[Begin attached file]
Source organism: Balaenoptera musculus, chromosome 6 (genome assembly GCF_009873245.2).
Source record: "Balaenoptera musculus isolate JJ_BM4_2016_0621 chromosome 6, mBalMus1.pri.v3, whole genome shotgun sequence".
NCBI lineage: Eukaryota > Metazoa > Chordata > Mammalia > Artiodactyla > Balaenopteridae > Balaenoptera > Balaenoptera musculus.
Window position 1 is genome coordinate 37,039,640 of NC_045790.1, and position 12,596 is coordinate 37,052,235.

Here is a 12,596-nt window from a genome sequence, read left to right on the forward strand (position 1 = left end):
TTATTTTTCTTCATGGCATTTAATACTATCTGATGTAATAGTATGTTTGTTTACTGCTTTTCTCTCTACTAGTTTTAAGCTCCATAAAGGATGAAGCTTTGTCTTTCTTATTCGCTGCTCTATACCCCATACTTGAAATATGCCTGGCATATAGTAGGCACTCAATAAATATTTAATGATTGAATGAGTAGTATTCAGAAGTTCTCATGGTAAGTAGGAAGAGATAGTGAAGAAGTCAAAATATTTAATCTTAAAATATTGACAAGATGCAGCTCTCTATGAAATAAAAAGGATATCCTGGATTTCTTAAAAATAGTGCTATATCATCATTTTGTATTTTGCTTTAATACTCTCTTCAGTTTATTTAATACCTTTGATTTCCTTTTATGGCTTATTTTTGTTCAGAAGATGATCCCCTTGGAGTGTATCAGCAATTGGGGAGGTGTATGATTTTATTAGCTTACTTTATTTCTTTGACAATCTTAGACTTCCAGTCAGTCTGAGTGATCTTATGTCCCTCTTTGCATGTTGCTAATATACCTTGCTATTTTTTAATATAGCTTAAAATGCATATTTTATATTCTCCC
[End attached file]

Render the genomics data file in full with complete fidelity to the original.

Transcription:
Source organism: Balaenoptera musculus, chromosome 6 (genome assembly GCF_009873245.2).
Source record: "Balaenoptera musculus isolate JJ_BM4_2016_0621 chromosome 6, mBalMus1.pri.v3, whole genome shotgun sequence".
NCBI lineage: Eukaryota > Metazoa > Chordata > Mammalia > Artiodactyla > Balaenopteridae > Balaenoptera > Balaenoptera musculus.
Window position 1 is genome coordinate 37,039,640 of NC_045790.1, and position 12,596 is coordinate 37,052,235.

Here is a 12,596-nt window from a genome sequence, read left to right on the forward strand (position 1 = left end):
TTATTTTTCTTCATGGCATTTAATACTATCTGATGTAATAGTATGTTTGTTTACTGCTTTTCTCTCTACTAGTTTTAAGCTCCATAAAGGATGAAGCTTTGTCTTTCTTATTCGCTGCTCTATACCCCATACTTGAAATATGCCTGGCATATAGTAGGCACTCAATAAATATTTAATGATTGAATGAGTAGTATTCAGAAGTTCTCATGGTAAGTAGGAAGAGATAGTGAAGAAGTCAAAATATTTAATCTTAAAATATTGACAAGATGCAGCTCTCTATGAAATAAAAAGGATATCCTGGATTTCTTAAAAATAGTGCTATATCATCATTTTGTATTTTGCTTTAATACTCTCTTCAGTTTATTTAATACCTTTGATTTCCTTTTATGGCTTATTTTTGTTCAGAAGATGATCCCCTTGGAGTGTATCAGCAATTGGGGAGGTGTATGATTTTATTAGCTTACTTTATTTCTTTGACAATCTTAGACTTCCAGTCAGTCTGAGTGATCTTATGTCCCTCTTTGCATGTTGCTAATATACCTTGCTATTTTTTAATATAGCTTAAAATGCATATTTTATATTCTCCC